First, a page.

Friday, February 23, 2024

Over Exploitation of Protected Nature Reserves for Financial Gains Worries CEJ

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CENTRE for Environment Justice (CEJ) Zambia is concerned that protected areas in developing countries are now being over-exploited for financial gains while ignoring the true essence of nature conservancy.

CEJ Head of Research Freeman Mubanga discloses that Climate Change impacts are already proving it difficult for nature conservancy agencies to facilitate the restoration of functional ecosystems.

He has since called on the Zambian government to fulfill conservation commitments to Non-Extraction in protected areas.

Mr. Mubanga states that CEJ is, therefore, calling on stakeholders not to forget that nature conservation remains the primary aim of protected areas.

He adds that the ethical basis of biodiversity conservation is recognized by signatories of the Convention on Biological Diversity, nationally through wildlife protection and protected area legislation, by senior members of all the world’s major religions (Palmer and Finlay 2003), and by much of the general public.

Mr. Mubanga says scientific understanding has in recent decades significantly progressed about the critical role of both terrestrial protected areas and marine protected areas (MPAs) for biodiversity conservation and the maintenance of life-support systems on the planet.

“The 1994 International Union for Conservation of Nature (IUCN) guidelines define a protected area as follows: An area of land and/or sea especially dedicated to the protection and maintenance of biological diversity, and of natural and associated cultural resources, and managed through legal or other effective means. (IUCN, 1994, p. 7). Nonetheless, in 2008 the IUCN World Commission on Protected Areas (WCPA) revised the definition in response to a request from the 2004 World Conservation Congress. The 2008 IUCN-WCPA definition provides: A Protected Area (PA) is a clearly defined geographical space recognized, dedicated and managed, through legal and other effective means, to achieve the long-term conservation of nature with associated ecosystem services and cultural values (Dudley, 2008),” he said.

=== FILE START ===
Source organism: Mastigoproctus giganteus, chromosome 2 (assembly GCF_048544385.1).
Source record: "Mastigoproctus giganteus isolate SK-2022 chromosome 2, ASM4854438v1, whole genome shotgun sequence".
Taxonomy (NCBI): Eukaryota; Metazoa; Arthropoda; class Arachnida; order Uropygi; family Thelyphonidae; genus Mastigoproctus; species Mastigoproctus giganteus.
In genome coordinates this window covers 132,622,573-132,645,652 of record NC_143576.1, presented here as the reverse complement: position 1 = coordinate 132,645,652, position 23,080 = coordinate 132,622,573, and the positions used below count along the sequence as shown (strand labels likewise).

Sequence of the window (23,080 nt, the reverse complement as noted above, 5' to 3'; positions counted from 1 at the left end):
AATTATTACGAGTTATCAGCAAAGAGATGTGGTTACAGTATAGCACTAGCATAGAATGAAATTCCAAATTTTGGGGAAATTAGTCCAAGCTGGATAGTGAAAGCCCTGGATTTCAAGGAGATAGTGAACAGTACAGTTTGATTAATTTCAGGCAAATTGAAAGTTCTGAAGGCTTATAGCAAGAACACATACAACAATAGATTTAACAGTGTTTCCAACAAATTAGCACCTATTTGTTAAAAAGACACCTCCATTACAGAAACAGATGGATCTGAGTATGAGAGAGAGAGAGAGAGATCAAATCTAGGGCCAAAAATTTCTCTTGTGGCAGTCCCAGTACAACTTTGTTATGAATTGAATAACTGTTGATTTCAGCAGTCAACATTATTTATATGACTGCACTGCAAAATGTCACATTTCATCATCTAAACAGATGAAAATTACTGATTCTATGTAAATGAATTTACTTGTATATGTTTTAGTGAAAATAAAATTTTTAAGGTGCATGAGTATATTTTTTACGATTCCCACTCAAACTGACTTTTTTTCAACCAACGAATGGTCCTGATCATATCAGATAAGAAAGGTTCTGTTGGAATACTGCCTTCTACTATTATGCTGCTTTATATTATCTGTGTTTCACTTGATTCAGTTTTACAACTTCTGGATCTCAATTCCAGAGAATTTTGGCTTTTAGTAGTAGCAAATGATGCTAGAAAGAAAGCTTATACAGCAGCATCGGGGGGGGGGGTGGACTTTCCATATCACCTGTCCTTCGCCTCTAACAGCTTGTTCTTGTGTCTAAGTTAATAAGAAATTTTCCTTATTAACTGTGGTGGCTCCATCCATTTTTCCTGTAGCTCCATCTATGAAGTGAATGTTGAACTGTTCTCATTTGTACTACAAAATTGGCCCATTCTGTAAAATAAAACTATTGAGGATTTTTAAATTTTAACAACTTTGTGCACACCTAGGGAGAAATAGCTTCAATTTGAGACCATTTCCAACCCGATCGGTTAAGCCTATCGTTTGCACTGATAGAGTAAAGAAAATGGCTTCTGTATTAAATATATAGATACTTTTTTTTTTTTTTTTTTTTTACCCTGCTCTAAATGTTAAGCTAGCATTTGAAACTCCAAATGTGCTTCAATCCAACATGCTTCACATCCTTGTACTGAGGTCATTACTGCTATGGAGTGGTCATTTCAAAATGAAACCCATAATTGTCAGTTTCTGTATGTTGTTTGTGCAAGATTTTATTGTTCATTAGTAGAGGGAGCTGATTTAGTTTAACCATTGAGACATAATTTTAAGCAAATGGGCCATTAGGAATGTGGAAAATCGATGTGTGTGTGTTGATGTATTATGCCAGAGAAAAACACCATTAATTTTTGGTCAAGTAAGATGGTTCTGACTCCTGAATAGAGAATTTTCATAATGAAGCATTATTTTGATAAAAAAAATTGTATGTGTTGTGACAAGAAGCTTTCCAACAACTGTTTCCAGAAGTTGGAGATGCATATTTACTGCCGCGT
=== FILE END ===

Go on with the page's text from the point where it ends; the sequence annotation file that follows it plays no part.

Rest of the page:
The CEJ Head of Research observed that given the current impacts of climate change on the environment, protected areas are scientifically proven to be significant to preserve not only wild species but also the ecosystems in which species live.

“It has been observed that over the past 25year that it is becoming increasingly challenging for forests, wildlife and nature at large to remain ecologically resilient (i.e., the capacity of an ecosystem to respond to a perturbation or disturbance by resisting damage and recovering quickly). This means that any disturbance to our environment including fires, flooding, windstorms, insect population explosions, and human activities such as deforestation, fracking of the ground for oil extraction, pesticide sprayed in soil, and the introduction of exotic plant or animal species, has an inordinate impact on the restoration of the damage caused and this ultimately robs governments huge financial tolls to facilitate recovery,” Mr. Mubanga said.

11 COMMENTS

  1. NOTHING TO WORRY ABOUT..NO MINING IN THE LOWER ZAMBEZI…..ZAMBIANS HAVE REFUSED AND ZAMBIANS ARE THE CUSTODIANS OF ZAMBIA……THE PRESIDENT IS BELOW ZAMBIANS..THEY’RE THE ONES WHO OFFERED HIM EMPLOYMENT…SO IF ZAMBIANS SAY NO ITS NO…PERIOD

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  2. How about some factual proof of these arguments….. where did the head of research obtain all these facts? I can’t find anything like that even after ten minutes of Googling……. Sounds a bit like absolute bullsh!t but I stand corrected